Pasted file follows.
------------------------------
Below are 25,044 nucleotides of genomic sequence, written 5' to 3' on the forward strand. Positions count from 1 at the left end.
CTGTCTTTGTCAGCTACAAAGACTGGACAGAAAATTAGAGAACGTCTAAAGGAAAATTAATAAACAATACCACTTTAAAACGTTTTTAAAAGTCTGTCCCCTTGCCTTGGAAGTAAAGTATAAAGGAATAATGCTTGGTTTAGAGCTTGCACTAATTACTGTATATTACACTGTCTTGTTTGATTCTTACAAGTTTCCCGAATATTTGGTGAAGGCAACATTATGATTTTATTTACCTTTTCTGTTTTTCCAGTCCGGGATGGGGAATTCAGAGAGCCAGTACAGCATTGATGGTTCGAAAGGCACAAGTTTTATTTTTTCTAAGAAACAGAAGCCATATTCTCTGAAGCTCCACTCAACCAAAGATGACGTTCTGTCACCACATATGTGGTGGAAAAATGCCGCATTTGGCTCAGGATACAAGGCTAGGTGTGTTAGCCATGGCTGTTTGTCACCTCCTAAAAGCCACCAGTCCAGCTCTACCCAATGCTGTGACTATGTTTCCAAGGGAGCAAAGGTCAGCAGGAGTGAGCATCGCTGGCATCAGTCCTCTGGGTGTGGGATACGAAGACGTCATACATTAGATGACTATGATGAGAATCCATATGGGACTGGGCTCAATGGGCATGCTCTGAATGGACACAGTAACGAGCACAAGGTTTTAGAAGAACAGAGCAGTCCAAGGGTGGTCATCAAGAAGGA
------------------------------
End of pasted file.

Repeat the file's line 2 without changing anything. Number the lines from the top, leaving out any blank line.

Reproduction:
CTGTCTTTGTCAGCTACAAAGACTGGACAGAAAATTAGAGAACGTCTAAAGGAAAATTAATAAACAATACCACTTTAAAACGTTTTTAAAAGTCTGTCCCCTTGCCTTGGAAGTAAAGTATAAAGGAATAATGCTTGGTTTAGAGCTTGCACTAATTACTGTATATTACACTGTCTTGTTTGATTCTTACAAGTTTCCCGAATATTTGGTGAAGGCAACATTATGATTTTATTTACCTTTTCTGTTTTTCCAGTCCGGGATGGGGAATTCAGAGAGCCAGTACAGCATTGATGGTTCGAAAGGCACAAGTTTTATTTTTTCTAAGAAACAGAAGCCATATTCTCTGAAGCTCCACTCAACCAAAGATGACGTTCTGTCACCACATATGTGGTGGAAAAATGCCGCATTTGGCTCAGGATACAAGGCTAGGTGTGTTAGCCATGGCTGTTTGTCACCTCCTAAAAGCCACCAGTCCAGCTCTACCCAATGCTGTGACTATGTTTCCAAGGGAGCAAAGGTCAGCAGGAGTGAGCATCGCTGGCATCAGTCCTCTGGGTGTGGGATACGAAGACGTCATACATTAGATGACTATGATGAGAATCCATATGGGACTGGGCTCAATGGGCATGCTCTGAATGGACACAGTAACGAGCACAAGGTTTTAGAAGAACAGAGCAGTCCAAGGGTGGTCATCAAGAAGGA